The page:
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Discussion Starter · #1 ·
Usually I can find answers to my questions in old posts but not this time. I have one strong hive. I started another but it went queenless right away, not sure why. I fed the bees, sang them lullabies (well, almost) and ordered a new queen. But by the time she arrived and came out of her cage, most of the original bees had died. Now there are about twenty bees in the hive, no drawn comb, and a very lonely queen. And the wax moths have moved in, horror of horrors. I've never seen any evidence of wax moths in my good hive, including today. I have some empty boxes. If I pull some frames of brood from my strong hive and put them in a clean box with the lonely queen, will they accept each other? Thank you in advance for any advice or opinions any of you care to give.
 

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pull some frames and re-cage the queen and re-introduce her to the new frames.

Make sure to put them in a small box (NUC) or even in one section of a queen castle to give them limited space.
 

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Lets see if the pros agree with my thought process

Provide proper maintenace of caged queen. Make a queenless split with as much brood,bees, honey and pollen you can spare from large hive. More the better. (perhaps no eggs or day old larva? pros) Wait atleast 24 hrs, longer the better for queen acceptance. If there is eggs or day old larva they will start queen cells. Bring the new queen in and see how they react, if they attack wait another day or two.

If they accept her you may want to destroy those made queen cells, not sure, maybe just leave em and let the bees decide. (?)

If the wax moth frames arn't too bad freeze for atleast 24 hrs and add to split. Depending on strength of the split you may want to wait for them to build up or add just 1 or 2 so beetles and wax moths don't reinfest.
 

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Discussion Starter · #5 ·
Thank you both. Any advice about how to get Miss Queen back into her cage? She's very easy to spot since the hive is so empty (sob, sob), but I don't want to do it wrong. The moth thing was pretty bad, and it happened incredibly fast. I checked the hive on Friday and saw NO SIGN of worms or moths (and I was looking) and today they were everywhere. Ick! We have lovely winters here in Texas but there's the downside.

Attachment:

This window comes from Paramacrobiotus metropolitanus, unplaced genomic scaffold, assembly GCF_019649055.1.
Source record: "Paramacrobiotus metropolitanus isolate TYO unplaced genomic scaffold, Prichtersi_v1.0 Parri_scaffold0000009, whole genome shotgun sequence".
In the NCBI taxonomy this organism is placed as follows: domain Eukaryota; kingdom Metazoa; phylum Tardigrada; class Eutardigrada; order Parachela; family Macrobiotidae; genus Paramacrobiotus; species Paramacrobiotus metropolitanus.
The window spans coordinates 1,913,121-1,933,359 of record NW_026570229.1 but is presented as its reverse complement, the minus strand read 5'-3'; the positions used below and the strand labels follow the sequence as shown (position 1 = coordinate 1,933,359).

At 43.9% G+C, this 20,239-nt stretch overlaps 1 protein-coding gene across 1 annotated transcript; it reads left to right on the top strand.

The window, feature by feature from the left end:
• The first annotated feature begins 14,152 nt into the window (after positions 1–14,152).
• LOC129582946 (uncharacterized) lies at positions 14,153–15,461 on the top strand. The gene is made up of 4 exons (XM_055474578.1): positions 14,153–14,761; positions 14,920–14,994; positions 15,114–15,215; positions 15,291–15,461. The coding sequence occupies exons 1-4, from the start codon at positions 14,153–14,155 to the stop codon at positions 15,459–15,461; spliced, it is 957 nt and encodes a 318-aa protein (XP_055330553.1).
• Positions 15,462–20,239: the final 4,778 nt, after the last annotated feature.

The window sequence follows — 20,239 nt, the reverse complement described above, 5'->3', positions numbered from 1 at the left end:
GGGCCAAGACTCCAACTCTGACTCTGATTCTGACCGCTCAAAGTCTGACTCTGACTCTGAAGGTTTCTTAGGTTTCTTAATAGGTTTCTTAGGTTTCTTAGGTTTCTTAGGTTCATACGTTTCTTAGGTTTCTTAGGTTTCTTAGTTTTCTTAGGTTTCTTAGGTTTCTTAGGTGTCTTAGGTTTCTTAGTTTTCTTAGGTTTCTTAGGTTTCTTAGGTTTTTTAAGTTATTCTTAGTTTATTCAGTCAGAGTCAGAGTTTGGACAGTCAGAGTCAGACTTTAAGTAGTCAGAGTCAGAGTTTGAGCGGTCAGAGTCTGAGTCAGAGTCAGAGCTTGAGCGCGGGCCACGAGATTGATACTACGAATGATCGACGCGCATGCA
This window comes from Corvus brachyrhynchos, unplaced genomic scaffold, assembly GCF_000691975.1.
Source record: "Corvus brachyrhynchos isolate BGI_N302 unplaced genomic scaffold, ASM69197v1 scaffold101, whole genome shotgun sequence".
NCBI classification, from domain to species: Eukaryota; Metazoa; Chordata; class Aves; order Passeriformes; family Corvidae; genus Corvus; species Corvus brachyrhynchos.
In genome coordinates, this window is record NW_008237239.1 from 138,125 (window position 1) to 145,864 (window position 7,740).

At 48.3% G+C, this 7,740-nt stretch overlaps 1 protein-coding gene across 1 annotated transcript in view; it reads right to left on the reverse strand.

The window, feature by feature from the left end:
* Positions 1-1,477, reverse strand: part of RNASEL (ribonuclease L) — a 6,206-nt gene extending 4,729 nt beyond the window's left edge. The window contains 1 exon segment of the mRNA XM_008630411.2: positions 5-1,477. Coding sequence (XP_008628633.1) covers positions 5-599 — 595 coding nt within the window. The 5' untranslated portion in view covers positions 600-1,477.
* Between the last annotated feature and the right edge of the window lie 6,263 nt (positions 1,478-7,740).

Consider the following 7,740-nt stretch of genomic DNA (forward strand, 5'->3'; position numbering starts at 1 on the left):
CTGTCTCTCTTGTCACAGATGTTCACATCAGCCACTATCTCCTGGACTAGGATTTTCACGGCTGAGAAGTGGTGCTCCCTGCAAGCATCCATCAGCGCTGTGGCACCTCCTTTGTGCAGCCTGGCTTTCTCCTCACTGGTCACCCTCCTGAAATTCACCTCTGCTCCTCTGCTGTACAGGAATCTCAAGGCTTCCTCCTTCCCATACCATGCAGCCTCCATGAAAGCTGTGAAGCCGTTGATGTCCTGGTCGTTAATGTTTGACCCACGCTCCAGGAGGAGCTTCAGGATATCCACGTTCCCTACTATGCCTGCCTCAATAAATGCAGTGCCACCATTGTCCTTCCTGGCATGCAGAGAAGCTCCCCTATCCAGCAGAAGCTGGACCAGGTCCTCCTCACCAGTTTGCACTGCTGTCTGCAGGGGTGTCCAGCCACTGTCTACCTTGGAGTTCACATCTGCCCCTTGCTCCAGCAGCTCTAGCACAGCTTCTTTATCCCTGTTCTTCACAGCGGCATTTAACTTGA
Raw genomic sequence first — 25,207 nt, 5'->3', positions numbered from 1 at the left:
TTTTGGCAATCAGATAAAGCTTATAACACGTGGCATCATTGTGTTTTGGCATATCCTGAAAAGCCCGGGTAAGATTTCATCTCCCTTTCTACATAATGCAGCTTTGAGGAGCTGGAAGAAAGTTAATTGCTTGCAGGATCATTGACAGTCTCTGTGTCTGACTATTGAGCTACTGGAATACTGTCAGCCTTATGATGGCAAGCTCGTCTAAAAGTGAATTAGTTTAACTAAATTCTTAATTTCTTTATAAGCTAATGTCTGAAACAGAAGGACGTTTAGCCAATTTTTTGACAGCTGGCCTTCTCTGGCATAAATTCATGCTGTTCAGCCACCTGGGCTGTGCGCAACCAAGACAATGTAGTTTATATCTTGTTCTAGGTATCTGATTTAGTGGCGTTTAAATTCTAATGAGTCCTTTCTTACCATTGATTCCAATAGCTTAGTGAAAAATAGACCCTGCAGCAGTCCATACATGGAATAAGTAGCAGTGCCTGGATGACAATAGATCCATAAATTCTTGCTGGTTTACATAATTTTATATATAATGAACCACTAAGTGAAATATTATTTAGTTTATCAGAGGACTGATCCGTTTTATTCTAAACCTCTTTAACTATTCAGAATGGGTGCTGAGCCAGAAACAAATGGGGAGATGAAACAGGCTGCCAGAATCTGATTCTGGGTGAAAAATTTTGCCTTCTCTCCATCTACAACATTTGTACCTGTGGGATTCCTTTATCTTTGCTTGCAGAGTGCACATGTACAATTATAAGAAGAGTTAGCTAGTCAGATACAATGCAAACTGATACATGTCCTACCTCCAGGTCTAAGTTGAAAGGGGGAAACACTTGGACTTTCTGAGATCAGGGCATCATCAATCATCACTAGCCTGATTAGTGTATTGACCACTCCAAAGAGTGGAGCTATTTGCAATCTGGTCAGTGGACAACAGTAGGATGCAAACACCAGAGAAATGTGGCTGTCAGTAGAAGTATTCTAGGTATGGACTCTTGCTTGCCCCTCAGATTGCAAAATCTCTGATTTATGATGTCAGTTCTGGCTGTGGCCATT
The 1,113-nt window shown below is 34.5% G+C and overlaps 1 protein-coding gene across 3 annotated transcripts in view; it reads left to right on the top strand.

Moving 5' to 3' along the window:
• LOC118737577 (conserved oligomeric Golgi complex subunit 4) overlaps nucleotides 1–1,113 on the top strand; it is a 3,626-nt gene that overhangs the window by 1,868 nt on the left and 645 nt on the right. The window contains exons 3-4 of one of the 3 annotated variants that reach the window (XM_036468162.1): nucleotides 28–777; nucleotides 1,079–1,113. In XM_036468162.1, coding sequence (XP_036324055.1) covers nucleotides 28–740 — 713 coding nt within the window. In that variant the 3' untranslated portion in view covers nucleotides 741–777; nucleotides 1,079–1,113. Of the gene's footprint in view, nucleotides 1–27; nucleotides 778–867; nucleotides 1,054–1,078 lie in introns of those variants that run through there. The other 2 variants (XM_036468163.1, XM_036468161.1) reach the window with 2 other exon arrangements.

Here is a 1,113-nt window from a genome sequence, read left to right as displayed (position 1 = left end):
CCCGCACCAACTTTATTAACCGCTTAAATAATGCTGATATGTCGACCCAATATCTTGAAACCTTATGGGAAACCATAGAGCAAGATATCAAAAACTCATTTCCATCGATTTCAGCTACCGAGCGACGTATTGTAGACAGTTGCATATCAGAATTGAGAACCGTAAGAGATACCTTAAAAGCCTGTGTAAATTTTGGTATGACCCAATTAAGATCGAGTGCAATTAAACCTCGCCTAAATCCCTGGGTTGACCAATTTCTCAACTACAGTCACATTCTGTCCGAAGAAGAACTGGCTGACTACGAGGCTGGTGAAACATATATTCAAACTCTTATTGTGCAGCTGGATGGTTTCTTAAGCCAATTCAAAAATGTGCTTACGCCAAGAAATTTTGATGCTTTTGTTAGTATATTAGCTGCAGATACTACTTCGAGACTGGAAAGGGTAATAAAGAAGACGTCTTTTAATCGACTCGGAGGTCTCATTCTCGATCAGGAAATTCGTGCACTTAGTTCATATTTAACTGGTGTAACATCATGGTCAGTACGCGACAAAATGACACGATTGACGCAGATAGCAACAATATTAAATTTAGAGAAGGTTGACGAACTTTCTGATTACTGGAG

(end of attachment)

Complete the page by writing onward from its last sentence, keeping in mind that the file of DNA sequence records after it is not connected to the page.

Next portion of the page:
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I dont know much but do know you have no choice but to add brood frames with bees. I expect caging the queen would be best, but my understanding is that the bees tending the capped and uncapped brood will be mostly nurses and not be aggressive to the queen, I will pass the ball on that one but I thought that is what I read. Good Luck. I have had to re queen twice this year and each time have been successful. Keep your chin up.:eek:
 

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Discussion Starter · #7 ·
Thank you, biggraham! I just can't stand seeing my girls (or girl, now) in distress, and it's not because I want honey. Grateful for your kind words!
 

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Personally I would just add bees and capped brood to the small hive with a queen. Put them in as small a box as you have. If you feel nervous about adding bees from another hive to the small one you can smoke the small hive as you add the bees or put the bees and brood being moved in another box for a couple of hours until they know that they are queenless.

Again I would just add them. If you are in a nectar dearth putting the bees being moved into another box for a while will let any foragers go home before they find honey in your weak hive. Doing anything in a dearth is risky.
 

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Discussion Starter · #9 ·
Thanks, Bruce. Usually we would be in nectar dearth right now but we're actually having a luxurious summer by Texas standards. I am just driving myself crazy fretting about this so I think I will have to try something tomorrow if only to save my own mental health! I don't feel nervous while I am actually working with my bees but I feel worse when I can't see them, if that makes any sense.
 
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